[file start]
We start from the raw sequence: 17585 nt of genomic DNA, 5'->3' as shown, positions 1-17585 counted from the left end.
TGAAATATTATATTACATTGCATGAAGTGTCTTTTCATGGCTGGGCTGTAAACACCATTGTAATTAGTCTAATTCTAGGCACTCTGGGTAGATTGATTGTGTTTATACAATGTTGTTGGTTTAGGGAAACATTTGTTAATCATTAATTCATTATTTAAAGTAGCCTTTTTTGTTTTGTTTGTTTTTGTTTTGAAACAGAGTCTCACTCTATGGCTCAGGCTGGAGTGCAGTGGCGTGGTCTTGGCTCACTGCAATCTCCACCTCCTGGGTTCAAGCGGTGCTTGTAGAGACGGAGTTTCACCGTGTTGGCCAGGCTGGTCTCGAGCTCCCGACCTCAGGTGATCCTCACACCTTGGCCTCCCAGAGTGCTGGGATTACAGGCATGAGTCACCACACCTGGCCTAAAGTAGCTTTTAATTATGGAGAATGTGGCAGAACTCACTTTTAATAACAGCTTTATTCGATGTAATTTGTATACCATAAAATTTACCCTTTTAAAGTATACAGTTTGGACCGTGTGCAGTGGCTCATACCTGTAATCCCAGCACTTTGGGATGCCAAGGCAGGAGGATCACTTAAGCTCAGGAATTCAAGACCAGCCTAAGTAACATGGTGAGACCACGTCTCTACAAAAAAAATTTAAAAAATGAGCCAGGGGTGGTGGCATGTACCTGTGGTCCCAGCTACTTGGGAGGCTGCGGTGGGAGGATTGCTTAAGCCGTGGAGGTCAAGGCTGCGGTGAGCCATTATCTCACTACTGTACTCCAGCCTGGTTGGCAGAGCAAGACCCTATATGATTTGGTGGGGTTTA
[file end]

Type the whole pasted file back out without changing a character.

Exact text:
We start from the raw sequence: 17585 nt of genomic DNA, 5'->3' as shown, positions 1-17585 counted from the left end.
TGAAATATTATATTACATTGCATGAAGTGTCTTTTCATGGCTGGGCTGTAAACACCATTGTAATTAGTCTAATTCTAGGCACTCTGGGTAGATTGATTGTGTTTATACAATGTTGTTGGTTTAGGGAAACATTTGTTAATCATTAATTCATTATTTAAAGTAGCCTTTTTTGTTTTGTTTGTTTTTGTTTTGAAACAGAGTCTCACTCTATGGCTCAGGCTGGAGTGCAGTGGCGTGGTCTTGGCTCACTGCAATCTCCACCTCCTGGGTTCAAGCGGTGCTTGTAGAGACGGAGTTTCACCGTGTTGGCCAGGCTGGTCTCGAGCTCCCGACCTCAGGTGATCCTCACACCTTGGCCTCCCAGAGTGCTGGGATTACAGGCATGAGTCACCACACCTGGCCTAAAGTAGCTTTTAATTATGGAGAATGTGGCAGAACTCACTTTTAATAACAGCTTTATTCGATGTAATTTGTATACCATAAAATTTACCCTTTTAAAGTATACAGTTTGGACCGTGTGCAGTGGCTCATACCTGTAATCCCAGCACTTTGGGATGCCAAGGCAGGAGGATCACTTAAGCTCAGGAATTCAAGACCAGCCTAAGTAACATGGTGAGACCACGTCTCTACAAAAAAAATTTAAAAAATGAGCCAGGGGTGGTGGCATGTACCTGTGGTCCCAGCTACTTGGGAGGCTGCGGTGGGAGGATTGCTTAAGCCGTGGAGGTCAAGGCTGCGGTGAGCCATTATCTCACTACTGTACTCCAGCCTGGTTGGCAGAGCAAGACCCTATATGATTTGGTGGGGTTTA